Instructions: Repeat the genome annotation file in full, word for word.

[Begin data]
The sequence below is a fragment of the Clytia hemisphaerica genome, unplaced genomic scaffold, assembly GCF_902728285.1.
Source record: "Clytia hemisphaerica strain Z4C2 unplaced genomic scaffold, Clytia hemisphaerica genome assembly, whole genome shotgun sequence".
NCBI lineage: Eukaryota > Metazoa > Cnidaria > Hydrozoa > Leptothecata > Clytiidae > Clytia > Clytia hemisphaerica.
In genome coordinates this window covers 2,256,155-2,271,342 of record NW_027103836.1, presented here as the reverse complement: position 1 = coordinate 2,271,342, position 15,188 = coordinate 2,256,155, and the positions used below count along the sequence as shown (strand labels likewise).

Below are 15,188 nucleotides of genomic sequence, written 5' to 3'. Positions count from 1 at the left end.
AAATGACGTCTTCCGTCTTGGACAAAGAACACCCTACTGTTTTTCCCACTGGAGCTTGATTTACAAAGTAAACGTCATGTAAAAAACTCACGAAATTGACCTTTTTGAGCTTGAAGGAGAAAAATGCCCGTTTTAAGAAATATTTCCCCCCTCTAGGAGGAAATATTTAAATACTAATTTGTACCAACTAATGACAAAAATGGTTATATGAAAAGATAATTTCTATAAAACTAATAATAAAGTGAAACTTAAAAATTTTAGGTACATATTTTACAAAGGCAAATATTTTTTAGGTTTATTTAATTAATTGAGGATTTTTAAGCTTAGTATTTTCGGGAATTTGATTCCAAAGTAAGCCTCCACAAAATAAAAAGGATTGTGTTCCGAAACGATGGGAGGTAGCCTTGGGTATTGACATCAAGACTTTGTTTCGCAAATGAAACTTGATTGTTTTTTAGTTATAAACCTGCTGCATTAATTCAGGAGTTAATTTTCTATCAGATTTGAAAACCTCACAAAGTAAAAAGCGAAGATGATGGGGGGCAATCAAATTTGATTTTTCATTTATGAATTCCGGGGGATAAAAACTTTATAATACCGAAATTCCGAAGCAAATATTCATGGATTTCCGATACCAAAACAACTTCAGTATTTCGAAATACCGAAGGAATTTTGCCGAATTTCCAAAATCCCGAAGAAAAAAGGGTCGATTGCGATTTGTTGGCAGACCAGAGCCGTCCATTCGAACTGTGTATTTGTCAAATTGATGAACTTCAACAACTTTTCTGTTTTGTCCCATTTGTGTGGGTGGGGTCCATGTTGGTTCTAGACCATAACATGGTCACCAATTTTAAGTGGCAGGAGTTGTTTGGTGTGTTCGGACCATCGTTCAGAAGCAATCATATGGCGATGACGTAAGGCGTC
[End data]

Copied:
The sequence below is a fragment of the Clytia hemisphaerica genome, unplaced genomic scaffold, assembly GCF_902728285.1.
Source record: "Clytia hemisphaerica strain Z4C2 unplaced genomic scaffold, Clytia hemisphaerica genome assembly, whole genome shotgun sequence".
NCBI lineage: Eukaryota > Metazoa > Cnidaria > Hydrozoa > Leptothecata > Clytiidae > Clytia > Clytia hemisphaerica.
In genome coordinates this window covers 2,256,155-2,271,342 of record NW_027103836.1, presented here as the reverse complement: position 1 = coordinate 2,271,342, position 15,188 = coordinate 2,256,155, and the positions used below count along the sequence as shown (strand labels likewise).

Below are 15,188 nucleotides of genomic sequence, written 5' to 3'. Positions count from 1 at the left end.
AAATGACGTCTTCCGTCTTGGACAAAGAACACCCTACTGTTTTTCCCACTGGAGCTTGATTTACAAAGTAAACGTCATGTAAAAAACTCACGAAATTGACCTTTTTGAGCTTGAAGGAGAAAAATGCCCGTTTTAAGAAATATTTCCCCCCTCTAGGAGGAAATATTTAAATACTAATTTGTACCAACTAATGACAAAAATGGTTATATGAAAAGATAATTTCTATAAAACTAATAATAAAGTGAAACTTAAAAATTTTAGGTACATATTTTACAAAGGCAAATATTTTTTAGGTTTATTTAATTAATTGAGGATTTTTAAGCTTAGTATTTTCGGGAATTTGATTCCAAAGTAAGCCTCCACAAAATAAAAAGGATTGTGTTCCGAAACGATGGGAGGTAGCCTTGGGTATTGACATCAAGACTTTGTTTCGCAAATGAAACTTGATTGTTTTTTAGTTATAAACCTGCTGCATTAATTCAGGAGTTAATTTTCTATCAGATTTGAAAACCTCACAAAGTAAAAAGCGAAGATGATGGGGGGCAATCAAATTTGATTTTTCATTTATGAATTCCGGGGGATAAAAACTTTATAATACCGAAATTCCGAAGCAAATATTCATGGATTTCCGATACCAAAACAACTTCAGTATTTCGAAATACCGAAGGAATTTTGCCGAATTTCCAAAATCCCGAAGAAAAAAGGGTCGATTGCGATTTGTTGGCAGACCAGAGCCGTCCATTCGAACTGTGTATTTGTCAAATTGATGAACTTCAACAACTTTTCTGTTTTGTCCCATTTGTGTGGGTGGGGTCCATGTTGGTTCTAGACCATAACATGGTCACCAATTTTAAGTGGCAGGAGTTGTTTGGTGTGTTCGGACCATCGTTCAGAAGCAATCATATGGCGATGACGTAAGGCGTC